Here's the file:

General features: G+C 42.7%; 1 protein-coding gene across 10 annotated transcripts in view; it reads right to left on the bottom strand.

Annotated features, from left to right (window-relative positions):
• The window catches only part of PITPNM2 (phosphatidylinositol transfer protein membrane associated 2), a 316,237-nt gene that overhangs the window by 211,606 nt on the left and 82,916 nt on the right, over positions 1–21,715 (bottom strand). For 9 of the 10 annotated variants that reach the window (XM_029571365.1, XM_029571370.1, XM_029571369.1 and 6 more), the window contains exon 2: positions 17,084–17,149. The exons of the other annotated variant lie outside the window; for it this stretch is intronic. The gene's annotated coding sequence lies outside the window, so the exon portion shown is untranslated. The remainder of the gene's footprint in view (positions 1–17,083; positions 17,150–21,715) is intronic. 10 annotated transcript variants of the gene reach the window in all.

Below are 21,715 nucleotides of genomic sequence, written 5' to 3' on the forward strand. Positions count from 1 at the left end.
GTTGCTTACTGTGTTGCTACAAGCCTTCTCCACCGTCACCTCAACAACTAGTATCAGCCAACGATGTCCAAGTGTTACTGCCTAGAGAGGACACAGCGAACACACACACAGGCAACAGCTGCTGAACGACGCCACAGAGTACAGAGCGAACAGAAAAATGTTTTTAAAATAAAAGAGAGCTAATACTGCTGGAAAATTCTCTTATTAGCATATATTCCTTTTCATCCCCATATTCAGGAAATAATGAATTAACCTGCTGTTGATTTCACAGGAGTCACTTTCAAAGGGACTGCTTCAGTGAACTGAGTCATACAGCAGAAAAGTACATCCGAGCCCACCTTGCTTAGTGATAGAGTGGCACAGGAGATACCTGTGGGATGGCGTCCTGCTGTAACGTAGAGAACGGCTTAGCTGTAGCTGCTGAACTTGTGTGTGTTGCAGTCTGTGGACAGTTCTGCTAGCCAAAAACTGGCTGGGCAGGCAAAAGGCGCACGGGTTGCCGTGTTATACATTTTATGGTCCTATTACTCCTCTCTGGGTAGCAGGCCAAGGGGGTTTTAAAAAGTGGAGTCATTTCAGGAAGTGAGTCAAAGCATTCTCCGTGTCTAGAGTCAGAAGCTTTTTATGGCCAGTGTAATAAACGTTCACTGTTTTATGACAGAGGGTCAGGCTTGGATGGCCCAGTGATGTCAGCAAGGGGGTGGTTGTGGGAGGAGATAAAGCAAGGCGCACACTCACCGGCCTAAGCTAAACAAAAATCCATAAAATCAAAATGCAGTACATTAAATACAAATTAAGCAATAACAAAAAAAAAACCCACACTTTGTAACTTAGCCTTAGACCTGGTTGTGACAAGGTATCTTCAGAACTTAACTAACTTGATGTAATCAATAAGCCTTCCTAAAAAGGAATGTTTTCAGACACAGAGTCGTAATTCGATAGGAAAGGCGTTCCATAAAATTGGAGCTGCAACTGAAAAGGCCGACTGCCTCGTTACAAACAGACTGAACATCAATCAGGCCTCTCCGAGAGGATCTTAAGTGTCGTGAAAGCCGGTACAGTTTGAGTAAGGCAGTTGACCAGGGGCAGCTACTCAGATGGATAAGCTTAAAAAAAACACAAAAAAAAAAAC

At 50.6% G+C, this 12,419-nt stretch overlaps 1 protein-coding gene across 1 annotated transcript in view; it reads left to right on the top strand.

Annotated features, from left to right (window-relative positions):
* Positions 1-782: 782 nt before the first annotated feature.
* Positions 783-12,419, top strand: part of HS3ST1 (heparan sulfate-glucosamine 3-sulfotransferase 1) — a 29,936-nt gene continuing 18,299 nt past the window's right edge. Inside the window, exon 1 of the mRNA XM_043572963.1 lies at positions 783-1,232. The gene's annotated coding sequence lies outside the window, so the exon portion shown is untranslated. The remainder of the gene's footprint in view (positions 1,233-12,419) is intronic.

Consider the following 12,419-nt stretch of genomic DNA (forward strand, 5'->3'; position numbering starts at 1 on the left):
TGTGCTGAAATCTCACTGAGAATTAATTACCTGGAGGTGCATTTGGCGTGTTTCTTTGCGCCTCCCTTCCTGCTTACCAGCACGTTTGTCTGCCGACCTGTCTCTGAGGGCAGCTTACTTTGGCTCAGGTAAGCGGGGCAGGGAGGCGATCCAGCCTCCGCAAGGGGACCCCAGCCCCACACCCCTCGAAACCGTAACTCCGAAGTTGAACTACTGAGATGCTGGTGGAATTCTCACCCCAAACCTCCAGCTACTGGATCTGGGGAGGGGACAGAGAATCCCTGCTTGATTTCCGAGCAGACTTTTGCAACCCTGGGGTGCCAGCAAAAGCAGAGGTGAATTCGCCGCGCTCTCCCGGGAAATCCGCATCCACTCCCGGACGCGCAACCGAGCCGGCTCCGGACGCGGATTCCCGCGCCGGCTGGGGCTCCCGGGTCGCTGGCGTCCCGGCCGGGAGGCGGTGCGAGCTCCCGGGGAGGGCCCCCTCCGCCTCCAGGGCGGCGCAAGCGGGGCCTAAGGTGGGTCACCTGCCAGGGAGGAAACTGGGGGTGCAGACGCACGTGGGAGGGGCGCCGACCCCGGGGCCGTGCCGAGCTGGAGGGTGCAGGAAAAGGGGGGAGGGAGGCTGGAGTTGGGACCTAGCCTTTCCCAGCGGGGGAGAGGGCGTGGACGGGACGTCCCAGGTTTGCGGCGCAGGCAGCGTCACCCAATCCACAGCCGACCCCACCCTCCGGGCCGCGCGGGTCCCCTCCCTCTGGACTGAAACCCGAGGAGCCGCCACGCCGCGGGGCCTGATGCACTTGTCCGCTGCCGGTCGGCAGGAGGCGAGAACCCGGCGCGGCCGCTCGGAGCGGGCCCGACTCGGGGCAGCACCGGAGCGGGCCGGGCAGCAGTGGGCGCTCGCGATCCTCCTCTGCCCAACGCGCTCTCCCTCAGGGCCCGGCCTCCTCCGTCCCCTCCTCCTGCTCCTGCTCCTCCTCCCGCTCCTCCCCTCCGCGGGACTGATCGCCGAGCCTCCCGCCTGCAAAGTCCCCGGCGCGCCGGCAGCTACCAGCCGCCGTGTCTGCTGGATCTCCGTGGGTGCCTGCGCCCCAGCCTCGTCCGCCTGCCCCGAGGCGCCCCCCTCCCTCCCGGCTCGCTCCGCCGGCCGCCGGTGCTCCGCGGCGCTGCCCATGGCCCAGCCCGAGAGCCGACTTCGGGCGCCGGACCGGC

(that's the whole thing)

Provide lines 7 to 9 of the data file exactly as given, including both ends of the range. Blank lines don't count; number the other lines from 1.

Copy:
Annotated features, from left to right (window-relative positions):
* Positions 1-782: 782 nt before the first annotated feature.
* Positions 783-12,419, top strand: part of HS3ST1 (heparan sulfate-glucosamine 3-sulfotransferase 1) — a 29,936-nt gene continuing 18,299 nt past the window's right edge. Inside the window, exon 1 of the mRNA XM_043572963.1 lies at positions 783-1,232. The gene's annotated coding sequence lies outside the window, so the exon portion shown is untranslated. The remainder of the gene's footprint in view (positions 1,233-12,419) is intronic.